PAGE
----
Searching over 5,500,000 cases.


searching
Buy This Entire Record For $7.95

Download the entire decision to receive the complete text, official citation,
docket number, dissents and concurrences, and footnotes for this case.

Learn more about what you receive with purchase of this case.

Short v. United States

United States District Court, Ninth Circuit

October 21, 2013

JAMES K. SHORT, Plaintiff,
v.
UNITED STATES OF AMERICA, Defendant.

MEMORANDUM OF DECISION

SHARON L. GLEASON, District Judge.

INTRODUCTION

This is an action brought against the United States pursuant to the Federal Tort Claims Act.[1] The Complaint was filed in November 2010, [2] and relates to medical care that was provided to Plaintiff James Short by the Bureau of Prisons in December 2007. Mr. Short seeks an award of damages of $500, 000.[3]

This matter was reassigned to the undersigned judge in January 2012. A six-day bench trial was held in early May 2012.

Federal Rule of Civil Procedure 52(a) provides that "[i]n an action tried on the facts without a jury... the Court must find the facts specially and state its conclusion of law separately." Having considered the testimony of the witnesses, the exhibits admitted into evidence, and the arguments of counsel, this Court now makes the following Findings of Fact and Conclusions of Law as set forth below.

FINDINGS OF FACT

1. A total of fourteen witnesses testified at the trial.

2. In addition to himself, Mr. Short called the following witnesses: Louis Shicker M.D., who provided expert testimony; Heather Gardner; Renee Lynn Bond; Reid Stratton; Angela Marie Strahan; Janice Short; Francis Leland Jones, M.D.; Albert Joseph DiVittorio, M.D.; and Steven Liu, M.D.

3. The United States called the following witnesses: Jennifer Ashley Ramsey; David W. Keene; Shawn Adele Roberts, who provided expert testimony; and Sam Whiting, M.D., who provided expert testimony.

4. Many documents were admitted into evidence, most of which consisted of Mr. Short's medical records.[4]

5. Plaintiff Short was the first witness to testify at trial. He testified that he was in good shape when he entered the federal prison system in early 2007, indicating he could bench press 405 pounds, and worked out three to four days per week.[5] But he also testified that he had injured his shoulder in a car accident in Hawaii in approximately 2000, had surgery on it in 2004, and that it was quite painful while he was in Sheridan.[6] Mr. Short testified that he frequently sought medical treatment from the physician assistants (PAs) in Sheridan for his shoulder, and asked and obtained from them documentation that would identify him as ineligible for work due to the shoulder injury.[7] Mr. Short also testified that he never had an office visit longer than five minutes with any PA while at Sheridan.[8]

6. Mr. Short testified that he first experienced rectal bleeding about two or three weeks before he first reported it to PA Keene on December 18, 2007.[9] At that visit, Mr. Short indicated that his shoulder was his highest priority because it was very painful.[10] With regard to the rectal bleeding, Mr. Short testified that PA Keene told him at that visit that "at his age, it's most likely hemorrhoids."[11] He testified that PA Keene had told him to get hemorrhoid cream from the commissary and to return to the clinic if the condition persisted.[12] Mr. Short testified that he repeatedly told PA Keene at that visit that he thought he had Crohn's disease.[13]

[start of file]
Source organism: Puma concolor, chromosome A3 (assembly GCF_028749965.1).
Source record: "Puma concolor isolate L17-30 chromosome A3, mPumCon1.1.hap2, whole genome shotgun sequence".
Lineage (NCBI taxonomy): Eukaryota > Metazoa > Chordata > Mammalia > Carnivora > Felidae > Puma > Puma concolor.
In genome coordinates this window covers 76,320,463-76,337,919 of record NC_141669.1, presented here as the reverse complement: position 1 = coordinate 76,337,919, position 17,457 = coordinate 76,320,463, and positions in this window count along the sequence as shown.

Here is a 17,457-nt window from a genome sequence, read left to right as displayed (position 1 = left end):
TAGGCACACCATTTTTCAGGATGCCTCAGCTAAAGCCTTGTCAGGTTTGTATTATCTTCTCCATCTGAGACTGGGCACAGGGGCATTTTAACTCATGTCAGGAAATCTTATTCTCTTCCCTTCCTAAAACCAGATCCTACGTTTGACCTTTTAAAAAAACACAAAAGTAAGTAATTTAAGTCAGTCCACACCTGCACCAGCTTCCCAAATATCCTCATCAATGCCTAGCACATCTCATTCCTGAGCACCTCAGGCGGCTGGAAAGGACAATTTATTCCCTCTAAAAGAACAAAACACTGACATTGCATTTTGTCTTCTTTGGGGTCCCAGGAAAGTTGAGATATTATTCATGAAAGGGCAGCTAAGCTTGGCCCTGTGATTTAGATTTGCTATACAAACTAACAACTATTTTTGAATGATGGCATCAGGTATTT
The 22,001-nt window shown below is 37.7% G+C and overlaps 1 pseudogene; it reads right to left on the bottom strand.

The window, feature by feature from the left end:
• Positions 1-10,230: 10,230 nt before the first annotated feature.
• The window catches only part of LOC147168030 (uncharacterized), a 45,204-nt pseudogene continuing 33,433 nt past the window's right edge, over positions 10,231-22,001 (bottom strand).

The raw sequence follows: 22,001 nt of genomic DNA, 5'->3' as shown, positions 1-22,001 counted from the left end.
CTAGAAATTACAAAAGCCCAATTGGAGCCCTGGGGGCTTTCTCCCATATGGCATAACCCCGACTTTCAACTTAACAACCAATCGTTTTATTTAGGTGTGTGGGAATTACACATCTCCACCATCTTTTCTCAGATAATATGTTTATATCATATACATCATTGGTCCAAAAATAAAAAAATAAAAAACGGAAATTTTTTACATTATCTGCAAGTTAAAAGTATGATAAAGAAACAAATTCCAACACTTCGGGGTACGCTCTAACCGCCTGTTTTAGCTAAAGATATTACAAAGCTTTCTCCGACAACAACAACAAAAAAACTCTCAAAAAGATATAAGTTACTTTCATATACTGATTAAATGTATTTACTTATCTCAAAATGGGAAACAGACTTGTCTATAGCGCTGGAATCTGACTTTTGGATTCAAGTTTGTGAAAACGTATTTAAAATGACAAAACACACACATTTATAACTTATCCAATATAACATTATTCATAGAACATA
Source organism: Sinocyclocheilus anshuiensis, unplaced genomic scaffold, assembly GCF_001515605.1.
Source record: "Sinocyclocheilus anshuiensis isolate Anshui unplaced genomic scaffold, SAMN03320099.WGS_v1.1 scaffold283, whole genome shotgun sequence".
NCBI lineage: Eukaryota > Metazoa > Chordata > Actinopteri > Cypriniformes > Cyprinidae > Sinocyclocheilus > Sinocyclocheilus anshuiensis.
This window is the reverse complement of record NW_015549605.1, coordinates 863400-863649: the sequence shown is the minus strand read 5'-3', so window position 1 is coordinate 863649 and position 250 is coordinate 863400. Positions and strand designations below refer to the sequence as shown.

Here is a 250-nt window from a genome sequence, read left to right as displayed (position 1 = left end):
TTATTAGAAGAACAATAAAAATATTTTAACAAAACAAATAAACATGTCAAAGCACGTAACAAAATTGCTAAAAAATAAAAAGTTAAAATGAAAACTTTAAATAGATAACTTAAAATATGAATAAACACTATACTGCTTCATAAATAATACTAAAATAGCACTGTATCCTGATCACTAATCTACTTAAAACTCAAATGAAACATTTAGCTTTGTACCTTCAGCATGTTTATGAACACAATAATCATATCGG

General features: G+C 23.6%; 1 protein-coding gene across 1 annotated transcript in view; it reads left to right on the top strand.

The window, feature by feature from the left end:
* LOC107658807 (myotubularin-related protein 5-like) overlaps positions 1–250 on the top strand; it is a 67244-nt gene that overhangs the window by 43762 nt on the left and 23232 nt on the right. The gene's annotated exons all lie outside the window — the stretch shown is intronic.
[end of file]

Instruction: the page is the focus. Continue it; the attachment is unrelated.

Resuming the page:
7. Although Mr. Short indicated he told the PA that he also had pain higher up in his abdomen, Mr. Short testified that PA Keene seemed unconcerned about that.[14] And Mr. Short testified that PA Keene did not ask to perform a digital rectal exam.[15] He added that if he had been offered that exam, he would have consented to it. Mr. Short agreed that it would have been unreasonable for him to have refused that exam if it had been offered to him.[16] Mr. Short also testified that PA Keene did not tell Mr. Short that cancer could cause rectal bleeding.[17]

8. On cross examination, the government introduced multiple requests for medical treatment and other forms from Sheridan, which all appear to have been completed by, or based on information from, Mr. Short. Apart from the record of December 18, 2007, none of the Sheridan records identifies any issue with rectal bleeding.[18]

9. Although at times Mr. Short testified at trial that he may have told the PAs at Sheridan about rectal bleeding prior to the December 18, 2007 visit, this Court finds that Mr. Short's testimony that he first apprised medical staff at Sheridan about the bleeding on December 18, 2007 to be his most credible testimony on this topic.[19] Likewise, although at times Mr. Short testified at trial that he had experienced rectal bleeding and pain in his abdomen throughout his entire stay at Sheridan, this Court was thoroughly persuaded by his testimony at trial that he did not experience rectal bleeding until a few weeks before he reported it to PA Keene on December 18, 2007, and that he did not experience abdominal pain while at Sheridan.[20] ...


Buy This Entire Record For $7.95

Download the entire decision to receive the complete text, official citation,
docket number, dissents and concurrences, and footnotes for this case.

Learn more about what you receive with purchase of this case.